When we settled on Colorado as our vacation destination this year, Mr. Snarky was adamant that Aspen had to be included in the itinerary. I'd been to Aspen before (I attended a conference in Snowmass one year), so I wasn't sure why he was so sure he had to go there, but it fit easily enough into our plans, so I didn't argue.
We stopped in at Snowmass on our way into Aspen, because I'd read there was an "Ice Age Discovery Center" there since mammoth fossils had been discovered when Snowmass was being built. That was a bit of a disappointment for me and Mr. Snarky- it was just a store front with a few small exhibits for kids and a TV playing a PBS special about the discovery- but the kids liked it, and Pumpkin even got a shirt to commemorate her visit.
Once we got to Aspen and got checked into our hotel, we headed downtown to explore. Mr. Snarky took the fact that there were rugby posts on the field at the park near downtown.
There was also a small playground, with "rocks" to climb, a rope bridge, and a hammock swing. Petunia really wanted to play on the rocks and the rope bridge, but kept getting stuck and crying. The park was crowded (it was July 3rd, and lots of people apparently come to Aspen for the 4th of July celebrations), and when she got stuck, a line built up, which freaked her out more... so there were some tears. Luckily, there was a man making balloon creations for kids. We overheard him telling the local kids before us that he was going to be gone the following week because he had a conference to go to, and then it sounded like he said he was going to go argue a case in front of the US Supreme Court. I really wanted to ask him about that, but was reticent to do so. It seemed he wanted to be "just" the balloon guy right then. So we got our balloons and went on to dinner.
The next day was July 4th, and we'd heard there was an "old-fashioned All-American 4th of July parade." Mr. Snarky was excited to see one, so we staked out a spot on the route. It was a fun parade, although it was "All-American" only for some values of American. A lot of the groups threw candy for the kids, which Pumpkin and Petunia happily collected. We finally finished the last of that candy just last week.
There was an interesting mix of earnest and ironic in the parade. The biggest cheers were for the kids' bike brigade (any kid with a bike or scooter could decorate it at a nearby park, and then join the parade) and the veterans. But there were also a lot of floats like this one, which was a ski bus decorated to be the home of the mermen:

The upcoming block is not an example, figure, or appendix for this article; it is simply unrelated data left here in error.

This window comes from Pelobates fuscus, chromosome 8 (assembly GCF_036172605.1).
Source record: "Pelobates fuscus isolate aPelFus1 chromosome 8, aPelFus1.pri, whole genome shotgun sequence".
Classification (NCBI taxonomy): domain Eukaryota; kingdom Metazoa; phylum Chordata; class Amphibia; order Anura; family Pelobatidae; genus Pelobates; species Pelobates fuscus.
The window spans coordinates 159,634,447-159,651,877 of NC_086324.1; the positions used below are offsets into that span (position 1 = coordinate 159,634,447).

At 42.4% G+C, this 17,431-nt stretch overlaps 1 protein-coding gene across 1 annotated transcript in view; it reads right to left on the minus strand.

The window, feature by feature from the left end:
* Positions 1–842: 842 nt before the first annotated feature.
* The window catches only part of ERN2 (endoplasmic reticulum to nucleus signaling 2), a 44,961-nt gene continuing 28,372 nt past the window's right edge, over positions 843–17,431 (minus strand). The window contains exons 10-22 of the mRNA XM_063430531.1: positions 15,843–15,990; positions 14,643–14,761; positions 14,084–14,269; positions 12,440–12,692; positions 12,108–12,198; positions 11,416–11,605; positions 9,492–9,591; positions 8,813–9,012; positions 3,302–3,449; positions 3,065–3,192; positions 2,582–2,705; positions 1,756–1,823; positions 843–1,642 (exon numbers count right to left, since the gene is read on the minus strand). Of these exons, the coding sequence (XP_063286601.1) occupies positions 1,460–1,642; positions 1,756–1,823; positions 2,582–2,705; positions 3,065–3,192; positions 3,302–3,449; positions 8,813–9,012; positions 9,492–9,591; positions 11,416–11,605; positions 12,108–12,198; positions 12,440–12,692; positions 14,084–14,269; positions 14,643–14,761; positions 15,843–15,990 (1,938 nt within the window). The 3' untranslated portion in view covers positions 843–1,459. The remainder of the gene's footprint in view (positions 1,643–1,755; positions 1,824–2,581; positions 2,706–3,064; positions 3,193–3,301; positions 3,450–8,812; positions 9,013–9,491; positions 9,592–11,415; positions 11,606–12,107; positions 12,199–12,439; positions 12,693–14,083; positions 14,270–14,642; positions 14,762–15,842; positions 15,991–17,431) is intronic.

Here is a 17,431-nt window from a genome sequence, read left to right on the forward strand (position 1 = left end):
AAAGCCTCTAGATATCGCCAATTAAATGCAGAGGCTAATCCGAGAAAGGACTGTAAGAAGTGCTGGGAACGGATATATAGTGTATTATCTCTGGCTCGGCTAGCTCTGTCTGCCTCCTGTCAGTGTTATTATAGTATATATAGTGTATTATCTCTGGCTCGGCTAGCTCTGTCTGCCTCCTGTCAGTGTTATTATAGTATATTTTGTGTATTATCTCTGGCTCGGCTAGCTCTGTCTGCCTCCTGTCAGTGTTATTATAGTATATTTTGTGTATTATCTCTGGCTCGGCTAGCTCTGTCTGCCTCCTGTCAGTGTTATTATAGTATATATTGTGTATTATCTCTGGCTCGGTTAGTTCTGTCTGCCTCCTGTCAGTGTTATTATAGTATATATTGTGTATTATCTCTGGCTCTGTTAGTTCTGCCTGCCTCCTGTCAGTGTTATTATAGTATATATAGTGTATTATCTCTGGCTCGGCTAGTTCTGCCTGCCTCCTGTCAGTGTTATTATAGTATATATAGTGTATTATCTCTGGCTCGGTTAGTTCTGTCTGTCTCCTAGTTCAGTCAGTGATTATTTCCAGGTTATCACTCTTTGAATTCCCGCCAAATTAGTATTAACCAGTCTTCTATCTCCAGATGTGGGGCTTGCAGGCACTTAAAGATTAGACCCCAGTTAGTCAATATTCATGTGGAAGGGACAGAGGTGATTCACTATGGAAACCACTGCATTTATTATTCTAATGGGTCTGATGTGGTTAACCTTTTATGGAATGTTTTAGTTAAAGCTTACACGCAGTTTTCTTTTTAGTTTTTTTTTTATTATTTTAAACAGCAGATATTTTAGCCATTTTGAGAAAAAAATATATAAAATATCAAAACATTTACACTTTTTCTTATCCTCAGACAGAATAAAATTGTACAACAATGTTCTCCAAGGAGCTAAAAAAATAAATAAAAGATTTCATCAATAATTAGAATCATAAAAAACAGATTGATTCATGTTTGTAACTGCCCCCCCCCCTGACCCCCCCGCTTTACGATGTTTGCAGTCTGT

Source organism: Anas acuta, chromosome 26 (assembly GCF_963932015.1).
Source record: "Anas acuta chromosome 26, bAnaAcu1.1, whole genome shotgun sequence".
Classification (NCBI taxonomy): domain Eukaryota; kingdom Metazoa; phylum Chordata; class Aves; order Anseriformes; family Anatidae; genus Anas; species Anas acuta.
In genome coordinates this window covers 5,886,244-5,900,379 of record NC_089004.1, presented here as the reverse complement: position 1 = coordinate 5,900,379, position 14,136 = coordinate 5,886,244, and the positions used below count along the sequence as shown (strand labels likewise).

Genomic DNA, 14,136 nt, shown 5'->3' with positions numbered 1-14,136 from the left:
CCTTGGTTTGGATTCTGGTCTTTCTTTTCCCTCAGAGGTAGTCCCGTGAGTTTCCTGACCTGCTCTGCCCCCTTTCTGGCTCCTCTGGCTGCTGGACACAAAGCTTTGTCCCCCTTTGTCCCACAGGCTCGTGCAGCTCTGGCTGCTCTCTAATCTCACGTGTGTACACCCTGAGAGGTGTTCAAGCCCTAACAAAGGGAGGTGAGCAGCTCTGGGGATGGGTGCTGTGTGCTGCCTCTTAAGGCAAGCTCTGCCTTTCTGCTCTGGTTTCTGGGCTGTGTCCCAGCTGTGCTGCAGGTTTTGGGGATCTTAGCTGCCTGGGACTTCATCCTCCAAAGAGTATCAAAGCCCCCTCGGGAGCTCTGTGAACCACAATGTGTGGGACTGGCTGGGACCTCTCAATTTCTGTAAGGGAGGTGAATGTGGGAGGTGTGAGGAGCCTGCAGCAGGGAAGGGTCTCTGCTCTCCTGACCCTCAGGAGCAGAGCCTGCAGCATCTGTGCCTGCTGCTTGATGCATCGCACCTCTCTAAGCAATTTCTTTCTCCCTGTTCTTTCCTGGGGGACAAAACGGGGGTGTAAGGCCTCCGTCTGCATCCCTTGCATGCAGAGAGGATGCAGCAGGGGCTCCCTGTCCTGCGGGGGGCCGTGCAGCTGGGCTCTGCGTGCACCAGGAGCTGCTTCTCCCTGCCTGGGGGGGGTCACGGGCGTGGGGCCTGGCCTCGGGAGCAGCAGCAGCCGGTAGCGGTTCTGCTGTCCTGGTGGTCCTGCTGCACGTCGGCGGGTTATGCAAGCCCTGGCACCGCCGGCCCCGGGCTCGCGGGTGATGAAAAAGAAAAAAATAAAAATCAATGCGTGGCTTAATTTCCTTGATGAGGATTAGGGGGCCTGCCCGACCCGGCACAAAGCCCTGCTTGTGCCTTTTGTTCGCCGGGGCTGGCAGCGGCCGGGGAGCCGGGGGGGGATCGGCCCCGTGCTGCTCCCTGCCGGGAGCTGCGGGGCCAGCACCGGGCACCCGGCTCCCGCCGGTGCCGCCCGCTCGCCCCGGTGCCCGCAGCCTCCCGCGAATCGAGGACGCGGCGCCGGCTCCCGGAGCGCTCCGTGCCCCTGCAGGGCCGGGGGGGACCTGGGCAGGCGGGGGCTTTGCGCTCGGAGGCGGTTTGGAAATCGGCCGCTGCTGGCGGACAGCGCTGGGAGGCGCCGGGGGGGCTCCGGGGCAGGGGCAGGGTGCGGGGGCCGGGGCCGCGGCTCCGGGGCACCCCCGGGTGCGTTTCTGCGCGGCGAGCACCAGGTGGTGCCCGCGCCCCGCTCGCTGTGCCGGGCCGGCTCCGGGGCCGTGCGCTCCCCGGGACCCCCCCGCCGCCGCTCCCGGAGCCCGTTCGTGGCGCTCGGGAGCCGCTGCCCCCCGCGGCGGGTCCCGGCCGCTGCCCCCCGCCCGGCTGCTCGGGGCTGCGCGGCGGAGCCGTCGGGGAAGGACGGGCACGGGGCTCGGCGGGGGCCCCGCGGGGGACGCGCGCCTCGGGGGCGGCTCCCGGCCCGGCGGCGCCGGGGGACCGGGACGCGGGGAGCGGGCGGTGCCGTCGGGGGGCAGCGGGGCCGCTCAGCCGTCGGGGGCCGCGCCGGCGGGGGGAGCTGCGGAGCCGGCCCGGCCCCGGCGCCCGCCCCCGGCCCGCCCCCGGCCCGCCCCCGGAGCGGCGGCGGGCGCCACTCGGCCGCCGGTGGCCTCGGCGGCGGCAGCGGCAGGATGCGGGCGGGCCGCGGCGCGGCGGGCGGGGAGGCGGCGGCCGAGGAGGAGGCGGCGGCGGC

Here was the trailer at the back. They'd turned a raft into a water slide and the "mermen" took turns sliding down it into another raft filled with water. They looked like they were having a great time:
After the parade we found somewhere to have lunch, and then headed back to the hotel. While the kids and I had some rest time, Mr. Snarky headed out for a short hike. Once he got back, we all had a swim in the hotel's small pool, and then walked back downtown for dinner and the fireworks.
The next day we headed out of town, on our way south to Alamosa. Before we left the area, though, we took some advice from the relatives we stayed with in Denver and stopped for a hike at The Grottos. The kids absolutely loved this hike. It was a nice mix of easy walking, pretty forest, and fun rocks to climb.
Here is one of the ice caves for which the trail is named:
After leaving the Grottos, we drove over Independence Pass, which finally provided the sort of tall mountain scenery Mr. Snarky had apparently been expecting. He took about 500 pictures. Here is one:
We stopped in Buena Vista for a late but excellent lunch at the Eddyline Brewpub. I had an interesting pizza with lavender on it, which tastes just about how you might expect. It wasn't my favorite meal, but it was one of the more interesting things I tried in Colorado, and the beer was good, so I couldn't complain.
From Buena Vista, we drove straight to Alamosa, and I'll pick up the story there some other time.
My daughter made friends with two kids with parents (one mother and one father) who have argued before the supreme court. At first, I thought it was amazing odds.ReplyDelete
But, then, I learned from them that cases that go before the supreme court require parties with deep financial pockets to keep appealing. And that companies only do that when there is a lot of $ at stake.
And that those companies hire big law firms known to have some of the baddest and most aggressive litigation attorneys. These firms are mostly in NYC, with some in LA, DC and Chicago.
And that those attorneys get paid a lot of $. And I used very expensive (on a scientist salary) daycare.
The woman told me that she earned a million $ a year helping rich people sue each other and realized that she hated her life. Now, she is a high school science teacher earning 1/20 that.
The man has left the high-powered firm and still works (albeit fewer hours) at a smaller firm.
They both made law sound like a soul-sucking job--and they were both outwardly super successful at it.